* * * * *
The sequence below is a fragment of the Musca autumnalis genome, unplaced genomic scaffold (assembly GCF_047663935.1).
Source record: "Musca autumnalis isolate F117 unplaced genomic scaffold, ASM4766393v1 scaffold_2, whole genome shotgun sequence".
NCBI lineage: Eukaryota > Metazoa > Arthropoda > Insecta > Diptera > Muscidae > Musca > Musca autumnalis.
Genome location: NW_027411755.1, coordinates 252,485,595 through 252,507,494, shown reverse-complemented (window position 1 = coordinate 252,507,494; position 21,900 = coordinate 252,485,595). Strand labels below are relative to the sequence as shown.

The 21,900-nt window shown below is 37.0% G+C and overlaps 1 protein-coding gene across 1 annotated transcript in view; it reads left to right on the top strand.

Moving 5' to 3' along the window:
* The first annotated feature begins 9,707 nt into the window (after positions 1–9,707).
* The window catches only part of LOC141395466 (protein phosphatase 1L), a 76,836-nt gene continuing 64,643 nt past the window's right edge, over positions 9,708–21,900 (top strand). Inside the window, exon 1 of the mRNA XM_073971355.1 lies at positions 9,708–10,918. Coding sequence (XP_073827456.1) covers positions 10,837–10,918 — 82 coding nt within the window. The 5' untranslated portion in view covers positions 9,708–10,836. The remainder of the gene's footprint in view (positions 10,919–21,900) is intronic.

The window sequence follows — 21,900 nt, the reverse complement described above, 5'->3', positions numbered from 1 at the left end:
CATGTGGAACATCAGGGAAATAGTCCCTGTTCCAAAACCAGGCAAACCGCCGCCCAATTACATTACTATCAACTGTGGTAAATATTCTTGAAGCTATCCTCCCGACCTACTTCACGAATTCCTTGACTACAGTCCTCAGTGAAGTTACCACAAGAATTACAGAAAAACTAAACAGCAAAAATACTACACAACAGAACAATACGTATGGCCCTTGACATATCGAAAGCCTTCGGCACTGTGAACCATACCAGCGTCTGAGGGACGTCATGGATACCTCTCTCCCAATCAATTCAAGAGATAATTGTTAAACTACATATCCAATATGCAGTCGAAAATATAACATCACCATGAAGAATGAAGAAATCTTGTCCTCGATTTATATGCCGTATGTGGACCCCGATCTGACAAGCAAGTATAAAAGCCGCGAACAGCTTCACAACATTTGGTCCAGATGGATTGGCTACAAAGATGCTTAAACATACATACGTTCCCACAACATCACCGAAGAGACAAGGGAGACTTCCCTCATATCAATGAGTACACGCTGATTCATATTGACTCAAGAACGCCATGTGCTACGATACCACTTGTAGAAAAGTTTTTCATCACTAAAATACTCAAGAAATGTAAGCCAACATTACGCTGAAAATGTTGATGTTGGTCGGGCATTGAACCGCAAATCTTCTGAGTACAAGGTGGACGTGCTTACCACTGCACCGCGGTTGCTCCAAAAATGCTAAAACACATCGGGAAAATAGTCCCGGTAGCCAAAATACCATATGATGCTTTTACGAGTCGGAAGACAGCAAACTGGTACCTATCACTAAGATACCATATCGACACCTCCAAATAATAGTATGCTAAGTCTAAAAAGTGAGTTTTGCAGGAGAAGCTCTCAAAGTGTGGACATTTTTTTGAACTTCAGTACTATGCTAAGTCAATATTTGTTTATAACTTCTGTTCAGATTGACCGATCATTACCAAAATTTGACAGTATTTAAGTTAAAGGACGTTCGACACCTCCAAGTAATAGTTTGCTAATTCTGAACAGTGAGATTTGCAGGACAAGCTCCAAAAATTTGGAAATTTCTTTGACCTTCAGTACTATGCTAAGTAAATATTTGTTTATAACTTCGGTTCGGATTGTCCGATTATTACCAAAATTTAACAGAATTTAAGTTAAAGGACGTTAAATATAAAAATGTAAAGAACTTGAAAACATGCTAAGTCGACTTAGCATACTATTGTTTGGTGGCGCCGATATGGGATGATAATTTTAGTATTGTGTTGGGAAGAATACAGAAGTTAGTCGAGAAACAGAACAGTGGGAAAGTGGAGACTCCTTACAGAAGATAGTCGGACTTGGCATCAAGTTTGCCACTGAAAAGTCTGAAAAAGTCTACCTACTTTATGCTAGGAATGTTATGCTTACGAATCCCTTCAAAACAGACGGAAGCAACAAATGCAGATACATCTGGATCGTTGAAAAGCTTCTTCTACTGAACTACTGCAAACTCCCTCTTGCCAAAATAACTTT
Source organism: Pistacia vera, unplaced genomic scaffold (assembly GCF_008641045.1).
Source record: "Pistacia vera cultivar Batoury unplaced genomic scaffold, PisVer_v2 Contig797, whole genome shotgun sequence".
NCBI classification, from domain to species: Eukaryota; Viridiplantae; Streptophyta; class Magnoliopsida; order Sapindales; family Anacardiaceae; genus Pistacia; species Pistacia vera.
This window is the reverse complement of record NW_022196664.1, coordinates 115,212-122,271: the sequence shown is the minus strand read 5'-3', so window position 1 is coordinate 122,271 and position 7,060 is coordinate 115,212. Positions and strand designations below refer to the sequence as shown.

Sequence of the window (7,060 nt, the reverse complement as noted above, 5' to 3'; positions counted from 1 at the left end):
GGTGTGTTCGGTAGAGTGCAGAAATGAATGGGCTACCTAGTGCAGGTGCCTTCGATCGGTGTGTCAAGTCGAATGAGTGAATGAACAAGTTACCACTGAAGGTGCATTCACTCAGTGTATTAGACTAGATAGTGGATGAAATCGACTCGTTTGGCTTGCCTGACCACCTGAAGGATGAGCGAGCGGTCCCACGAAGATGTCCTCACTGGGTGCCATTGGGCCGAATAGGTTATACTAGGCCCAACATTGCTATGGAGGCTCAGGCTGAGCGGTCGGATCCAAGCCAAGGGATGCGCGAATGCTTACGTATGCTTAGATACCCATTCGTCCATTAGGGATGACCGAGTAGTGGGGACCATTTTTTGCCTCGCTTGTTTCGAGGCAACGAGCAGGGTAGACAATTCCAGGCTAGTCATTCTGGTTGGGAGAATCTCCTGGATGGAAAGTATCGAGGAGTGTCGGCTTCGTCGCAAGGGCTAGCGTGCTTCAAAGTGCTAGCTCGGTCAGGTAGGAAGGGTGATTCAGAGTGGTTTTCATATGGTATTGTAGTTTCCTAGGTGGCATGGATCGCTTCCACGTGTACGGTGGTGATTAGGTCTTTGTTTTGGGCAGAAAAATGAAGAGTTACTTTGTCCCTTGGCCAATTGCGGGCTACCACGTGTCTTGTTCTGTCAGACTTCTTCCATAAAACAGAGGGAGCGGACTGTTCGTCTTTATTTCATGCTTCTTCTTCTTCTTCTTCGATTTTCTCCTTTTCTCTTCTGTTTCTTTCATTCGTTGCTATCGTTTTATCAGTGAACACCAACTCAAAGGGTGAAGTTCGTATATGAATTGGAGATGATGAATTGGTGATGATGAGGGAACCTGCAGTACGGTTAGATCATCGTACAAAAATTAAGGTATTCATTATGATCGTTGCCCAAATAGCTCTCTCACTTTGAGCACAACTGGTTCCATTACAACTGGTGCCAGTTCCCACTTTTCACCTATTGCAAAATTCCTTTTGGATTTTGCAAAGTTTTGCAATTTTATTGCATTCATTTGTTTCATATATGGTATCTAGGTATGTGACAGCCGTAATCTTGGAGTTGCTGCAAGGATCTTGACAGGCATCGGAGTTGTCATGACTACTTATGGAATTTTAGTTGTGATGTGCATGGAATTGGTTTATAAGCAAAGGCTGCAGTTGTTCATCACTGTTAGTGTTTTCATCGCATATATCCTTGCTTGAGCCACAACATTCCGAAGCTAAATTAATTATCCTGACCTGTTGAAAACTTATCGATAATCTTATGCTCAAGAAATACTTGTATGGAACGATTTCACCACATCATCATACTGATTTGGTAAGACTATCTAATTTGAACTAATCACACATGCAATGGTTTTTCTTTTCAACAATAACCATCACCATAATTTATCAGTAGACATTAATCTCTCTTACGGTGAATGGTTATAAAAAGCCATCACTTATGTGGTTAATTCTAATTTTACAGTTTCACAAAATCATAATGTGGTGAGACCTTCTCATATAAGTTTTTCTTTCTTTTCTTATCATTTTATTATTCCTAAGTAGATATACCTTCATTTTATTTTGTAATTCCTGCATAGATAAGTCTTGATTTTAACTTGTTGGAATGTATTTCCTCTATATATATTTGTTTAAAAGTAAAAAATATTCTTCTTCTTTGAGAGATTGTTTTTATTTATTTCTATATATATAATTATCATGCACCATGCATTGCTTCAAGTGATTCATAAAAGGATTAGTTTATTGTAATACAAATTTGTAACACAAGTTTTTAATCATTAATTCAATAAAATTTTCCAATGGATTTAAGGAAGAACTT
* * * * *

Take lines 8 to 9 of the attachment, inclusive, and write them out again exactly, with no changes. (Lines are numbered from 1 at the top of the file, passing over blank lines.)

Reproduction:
* The window catches only part of LOC141395466 (protein phosphatase 1L), a 76,836-nt gene continuing 64,643 nt past the window's right edge, over positions 9,708–21,900 (top strand). Inside the window, exon 1 of the mRNA XM_073971355.1 lies at positions 9,708–10,918. Coding sequence (XP_073827456.1) covers positions 10,837–10,918 — 82 coding nt within the window. The 5' untranslated portion in view covers positions 9,708–10,836. The remainder of the gene's footprint in view (positions 10,919–21,900) is intronic.

The window sequence follows — 21,900 nt, the reverse complement described above, 5'->3', positions numbered from 1 at the left end: